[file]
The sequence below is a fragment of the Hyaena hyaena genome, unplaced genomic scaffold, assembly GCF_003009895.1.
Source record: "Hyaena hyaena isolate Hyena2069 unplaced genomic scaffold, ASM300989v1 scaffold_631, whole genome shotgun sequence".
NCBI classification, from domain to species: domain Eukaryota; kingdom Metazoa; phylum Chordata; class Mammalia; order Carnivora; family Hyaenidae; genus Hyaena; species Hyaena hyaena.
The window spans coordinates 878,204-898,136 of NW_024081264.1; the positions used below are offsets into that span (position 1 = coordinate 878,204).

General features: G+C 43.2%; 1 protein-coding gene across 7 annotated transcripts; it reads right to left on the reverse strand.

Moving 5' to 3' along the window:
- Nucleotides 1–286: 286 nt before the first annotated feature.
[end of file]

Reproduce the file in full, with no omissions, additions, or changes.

The sequence below is a fragment of the Hyaena hyaena genome, unplaced genomic scaffold, assembly GCF_003009895.1.
Source record: "Hyaena hyaena isolate Hyena2069 unplaced genomic scaffold, ASM300989v1 scaffold_631, whole genome shotgun sequence".
NCBI classification, from domain to species: domain Eukaryota; kingdom Metazoa; phylum Chordata; class Mammalia; order Carnivora; family Hyaenidae; genus Hyaena; species Hyaena hyaena.
The window spans coordinates 878,204-898,136 of NW_024081264.1; the positions used below are offsets into that span (position 1 = coordinate 878,204).

General features: G+C 43.2%; 1 protein-coding gene across 7 annotated transcripts; it reads right to left on the reverse strand.

Moving 5' to 3' along the window:
- Nucleotides 1–286: 286 nt before the first annotated feature.